- Eddie Harrison
- 4 August 2019
This article is from 2019
Deft, funny two-hander about a relationship on the rocks
'All I want is to be famous and have other people be jealous of me…' coos Julia (Therese Plaehn) in Lizzie Vieh's play Monsoon Season. 'Is that too much to ask?' Such nakedly self-centred thinking is at the heart of a two-hander which bills itself as a 'brutally demented romantic comedy'.
Julia is a mother with a drug problem, several jobs, not enough money and probably another 99 problems to solve, but her ex isn't one. Danny (Richard Thieriot) is out of the house and out of her hair; he's decanted to a crummy room next to Peaches' strip club in Phoenix Arizona. Except Danny is finding his way back into her life, even if only to peer through a hole he's cut in her screen door.
Most rom-coms deal with a relationship coming together. Directed by Kristin McCarthy Parker, this one deals with one unravelling – big time. What's most notable here is the playing; Thieriot kicks things off with a Bill Murray-type deadpan insouciance as he outlines his predicament, wringing laughs easily from observational humour as he develops his moan about how his ex gets everything her own way.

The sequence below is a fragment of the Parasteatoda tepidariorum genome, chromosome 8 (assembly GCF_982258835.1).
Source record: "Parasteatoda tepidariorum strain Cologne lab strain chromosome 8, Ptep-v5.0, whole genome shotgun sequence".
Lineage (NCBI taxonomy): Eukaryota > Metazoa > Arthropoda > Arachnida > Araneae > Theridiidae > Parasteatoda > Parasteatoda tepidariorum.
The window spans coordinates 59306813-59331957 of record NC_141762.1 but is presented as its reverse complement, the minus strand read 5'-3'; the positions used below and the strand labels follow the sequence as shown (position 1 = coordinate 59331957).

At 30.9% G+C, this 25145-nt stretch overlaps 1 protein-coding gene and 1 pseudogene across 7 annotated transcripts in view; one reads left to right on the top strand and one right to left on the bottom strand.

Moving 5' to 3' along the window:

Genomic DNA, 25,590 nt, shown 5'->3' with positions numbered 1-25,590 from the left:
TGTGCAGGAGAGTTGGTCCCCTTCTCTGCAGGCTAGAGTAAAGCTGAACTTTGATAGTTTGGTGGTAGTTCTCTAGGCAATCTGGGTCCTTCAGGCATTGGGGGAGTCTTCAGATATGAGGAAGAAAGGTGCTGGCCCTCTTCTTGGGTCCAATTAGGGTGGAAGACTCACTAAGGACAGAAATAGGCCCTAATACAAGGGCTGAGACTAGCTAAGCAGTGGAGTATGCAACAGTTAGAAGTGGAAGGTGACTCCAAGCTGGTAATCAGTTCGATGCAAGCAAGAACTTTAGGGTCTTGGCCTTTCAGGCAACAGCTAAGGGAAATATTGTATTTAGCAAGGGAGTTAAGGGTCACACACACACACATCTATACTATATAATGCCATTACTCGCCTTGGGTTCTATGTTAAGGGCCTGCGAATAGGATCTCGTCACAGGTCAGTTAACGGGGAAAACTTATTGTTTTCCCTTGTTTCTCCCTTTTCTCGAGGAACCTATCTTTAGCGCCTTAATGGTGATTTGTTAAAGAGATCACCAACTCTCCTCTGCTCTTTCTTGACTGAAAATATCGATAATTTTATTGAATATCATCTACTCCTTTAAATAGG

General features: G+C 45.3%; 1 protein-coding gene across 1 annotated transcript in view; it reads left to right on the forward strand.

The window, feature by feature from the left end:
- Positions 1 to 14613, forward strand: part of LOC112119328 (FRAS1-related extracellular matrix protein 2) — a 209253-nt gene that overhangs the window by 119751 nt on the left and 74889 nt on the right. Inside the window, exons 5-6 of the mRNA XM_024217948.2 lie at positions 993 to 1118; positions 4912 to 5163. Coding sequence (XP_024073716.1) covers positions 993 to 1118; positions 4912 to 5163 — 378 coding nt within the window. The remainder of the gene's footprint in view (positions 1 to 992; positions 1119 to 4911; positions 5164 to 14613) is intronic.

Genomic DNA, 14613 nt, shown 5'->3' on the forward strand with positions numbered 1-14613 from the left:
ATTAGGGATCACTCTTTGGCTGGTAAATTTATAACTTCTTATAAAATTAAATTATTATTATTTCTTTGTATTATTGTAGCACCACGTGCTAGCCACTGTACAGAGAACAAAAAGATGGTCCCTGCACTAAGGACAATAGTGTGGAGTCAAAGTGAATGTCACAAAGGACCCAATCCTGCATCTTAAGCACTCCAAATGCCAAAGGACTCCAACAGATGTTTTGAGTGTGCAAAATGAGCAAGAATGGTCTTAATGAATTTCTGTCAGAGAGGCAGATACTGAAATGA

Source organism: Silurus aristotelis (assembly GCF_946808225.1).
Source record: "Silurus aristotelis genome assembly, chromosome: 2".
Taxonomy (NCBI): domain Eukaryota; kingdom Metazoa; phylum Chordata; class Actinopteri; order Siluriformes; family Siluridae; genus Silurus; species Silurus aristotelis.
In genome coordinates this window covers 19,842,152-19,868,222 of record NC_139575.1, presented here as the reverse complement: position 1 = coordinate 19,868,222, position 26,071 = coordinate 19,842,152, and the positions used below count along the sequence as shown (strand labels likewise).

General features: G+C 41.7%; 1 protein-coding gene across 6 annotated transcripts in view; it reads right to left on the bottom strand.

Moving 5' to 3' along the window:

At the mid-point, the audience swaps places and listens to Julia's side of the story; the fresh POV reveals that neither character is able to see the bigger picture. Perhaps the resolution is a little too easy to find, but Monsoon Season is such a great little show, it leaves the audience wanting more and there's real potential for expansion too.
Thieriot and Plaehn nail their characters, and while the scene-changes are a little lugubrious, this is a model of what a Fringe show should be from Off Broadway's AFO company. Neil Simon-style two-handers might be out of fashion, but Monsoon Season's accessibility, humanity and high level of engagement make this show easy to recommend.
Underbelly, until 25 Aug (not 12, 19), 2.25pm, £10–£11 (£9–£10).